Warwick, a sardonic Machiavellian, wants Joan condemned in order to discredit her crowning of the Dauphin as King of France. Cauchon, however, insists the Maid is not for burning. Joan is allowed perform her family’s disbelief of her visions and her encounters with her local squire and the Dauphin. The father-daughter scenes convince not only because of the striking height difference between the two actors but also Shane Connolly’s nuanced portrayal of an exasperated but loving father, beating his daughter to try and protect her from herself. Sadly the other flashbacks drag. Ian Toner is nicely leering as de Beacourt, eager to exercise his droit de seigneur, and also amuses as the mistress of the Dauphin, but both scenes outstay their welcome. Ruairi Heading’s turn as the Dauphin similarly suffers in comparison to his more tightly written role of the compassionate Brother Ladvenu. Indeed the second act crackles with energy purely because Anouilh eschews flashbacks.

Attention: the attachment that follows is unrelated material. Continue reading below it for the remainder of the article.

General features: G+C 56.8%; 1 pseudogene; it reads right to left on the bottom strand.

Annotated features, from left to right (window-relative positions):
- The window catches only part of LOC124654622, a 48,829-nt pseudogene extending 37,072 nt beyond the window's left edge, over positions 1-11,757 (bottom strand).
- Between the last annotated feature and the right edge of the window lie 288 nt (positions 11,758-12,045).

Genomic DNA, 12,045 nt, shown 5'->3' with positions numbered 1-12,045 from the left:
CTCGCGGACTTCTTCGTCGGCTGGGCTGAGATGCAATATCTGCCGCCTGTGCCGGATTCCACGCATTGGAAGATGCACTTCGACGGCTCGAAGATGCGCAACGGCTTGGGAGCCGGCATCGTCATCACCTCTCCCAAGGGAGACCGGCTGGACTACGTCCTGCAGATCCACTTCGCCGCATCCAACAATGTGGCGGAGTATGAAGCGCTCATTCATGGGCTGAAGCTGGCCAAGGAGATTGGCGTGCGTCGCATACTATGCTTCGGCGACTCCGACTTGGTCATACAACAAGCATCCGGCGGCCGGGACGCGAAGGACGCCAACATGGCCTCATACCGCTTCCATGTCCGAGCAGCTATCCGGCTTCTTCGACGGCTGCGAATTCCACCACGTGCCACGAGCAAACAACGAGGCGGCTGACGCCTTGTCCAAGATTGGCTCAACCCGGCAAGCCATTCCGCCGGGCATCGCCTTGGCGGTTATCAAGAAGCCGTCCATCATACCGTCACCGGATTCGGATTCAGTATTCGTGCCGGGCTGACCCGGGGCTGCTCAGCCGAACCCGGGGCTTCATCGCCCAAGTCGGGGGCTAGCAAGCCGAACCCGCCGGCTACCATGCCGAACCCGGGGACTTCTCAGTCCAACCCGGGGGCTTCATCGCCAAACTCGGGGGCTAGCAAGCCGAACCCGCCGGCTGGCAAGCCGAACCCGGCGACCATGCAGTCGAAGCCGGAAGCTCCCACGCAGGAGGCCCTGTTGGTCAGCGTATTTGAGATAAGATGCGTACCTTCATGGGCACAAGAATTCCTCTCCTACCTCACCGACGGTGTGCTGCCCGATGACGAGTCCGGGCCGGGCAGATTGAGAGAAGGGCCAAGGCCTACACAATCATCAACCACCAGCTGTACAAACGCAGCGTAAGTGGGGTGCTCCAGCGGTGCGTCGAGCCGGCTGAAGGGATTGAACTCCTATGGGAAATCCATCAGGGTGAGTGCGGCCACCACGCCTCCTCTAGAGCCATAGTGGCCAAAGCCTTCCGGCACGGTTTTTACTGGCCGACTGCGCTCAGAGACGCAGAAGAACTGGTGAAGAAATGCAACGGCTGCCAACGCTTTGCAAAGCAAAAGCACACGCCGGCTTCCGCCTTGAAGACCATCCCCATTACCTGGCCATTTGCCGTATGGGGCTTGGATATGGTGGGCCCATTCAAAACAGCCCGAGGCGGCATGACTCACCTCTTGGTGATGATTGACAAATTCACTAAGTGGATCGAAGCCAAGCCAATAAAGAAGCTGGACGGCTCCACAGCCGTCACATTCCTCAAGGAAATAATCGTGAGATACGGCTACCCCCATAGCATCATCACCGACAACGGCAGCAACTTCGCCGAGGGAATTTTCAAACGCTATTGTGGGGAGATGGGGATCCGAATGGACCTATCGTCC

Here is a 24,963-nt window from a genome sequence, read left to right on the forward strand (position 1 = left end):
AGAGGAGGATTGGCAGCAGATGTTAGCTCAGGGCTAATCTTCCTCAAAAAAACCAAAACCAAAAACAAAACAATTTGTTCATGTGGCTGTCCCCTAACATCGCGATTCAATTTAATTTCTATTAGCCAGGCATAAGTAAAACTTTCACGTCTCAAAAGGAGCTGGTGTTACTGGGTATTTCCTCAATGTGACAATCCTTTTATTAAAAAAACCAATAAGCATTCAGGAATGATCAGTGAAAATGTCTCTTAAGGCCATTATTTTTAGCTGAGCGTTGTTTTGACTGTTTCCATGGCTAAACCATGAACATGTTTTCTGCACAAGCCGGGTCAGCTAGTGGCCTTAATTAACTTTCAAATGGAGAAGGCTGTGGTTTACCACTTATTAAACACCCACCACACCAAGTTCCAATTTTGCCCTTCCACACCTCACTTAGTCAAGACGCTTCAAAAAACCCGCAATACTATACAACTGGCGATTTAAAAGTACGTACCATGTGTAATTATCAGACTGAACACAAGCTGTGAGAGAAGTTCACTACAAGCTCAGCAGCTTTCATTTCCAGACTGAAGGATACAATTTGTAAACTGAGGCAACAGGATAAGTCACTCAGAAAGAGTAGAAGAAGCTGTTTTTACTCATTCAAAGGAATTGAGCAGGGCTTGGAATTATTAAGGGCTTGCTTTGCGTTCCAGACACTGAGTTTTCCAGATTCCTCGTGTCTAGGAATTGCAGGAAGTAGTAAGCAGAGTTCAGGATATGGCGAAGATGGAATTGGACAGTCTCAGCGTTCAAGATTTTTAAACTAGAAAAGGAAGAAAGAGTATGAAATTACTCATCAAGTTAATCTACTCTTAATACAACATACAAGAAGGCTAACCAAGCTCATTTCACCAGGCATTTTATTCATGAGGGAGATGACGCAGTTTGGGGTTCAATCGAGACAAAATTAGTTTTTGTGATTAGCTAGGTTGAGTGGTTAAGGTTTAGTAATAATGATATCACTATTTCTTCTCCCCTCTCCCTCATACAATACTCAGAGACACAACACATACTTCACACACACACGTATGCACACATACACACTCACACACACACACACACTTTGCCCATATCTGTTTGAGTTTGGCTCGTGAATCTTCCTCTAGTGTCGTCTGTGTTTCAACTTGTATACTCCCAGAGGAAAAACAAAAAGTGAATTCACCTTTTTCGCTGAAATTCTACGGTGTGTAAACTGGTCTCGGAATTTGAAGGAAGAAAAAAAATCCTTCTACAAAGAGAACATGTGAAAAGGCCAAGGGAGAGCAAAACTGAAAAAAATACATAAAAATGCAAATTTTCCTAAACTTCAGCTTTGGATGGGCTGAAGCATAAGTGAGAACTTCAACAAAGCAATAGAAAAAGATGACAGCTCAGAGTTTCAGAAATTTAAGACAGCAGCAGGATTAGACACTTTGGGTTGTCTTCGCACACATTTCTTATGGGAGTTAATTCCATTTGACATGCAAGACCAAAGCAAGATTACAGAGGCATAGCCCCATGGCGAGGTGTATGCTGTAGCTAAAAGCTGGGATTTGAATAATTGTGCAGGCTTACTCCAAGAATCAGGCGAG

Joan (Caitriona Ennis) is frequently the still centre of a hurricane of ideas. Toner’s hysterical Promoter sees a seductive Devil everywhere. Joan’s suggestion that God could damn a soul, free will be damned is pounced on by him as a terrible heresy but then forgotten, even though it’s arguably proto-Calvinism. More rigorous is Jennifer Laverty’s terrifying Inquisitor, who attacks Joan for elevating Man in importance against and over God. Though ultimately suspiciously Manichean for a defender of Orthodoxy, in insisting that man is evil because he is worldly, the Inquisitor intimidates the other clerics, and if it’s not specified by the script is brilliant casting by Finlay as Laverty stands in ultimate judgement over another woman. Laverty also scoops a great line rebuking someone for confusing “charity, the theological virtue, and the murky liquid known as the milk of human kindness”. Fleming is wonderfully droll as Warwick, but Adlum has the most interesting role and he is riveting every time Cauchon clashes intellectually with Joan.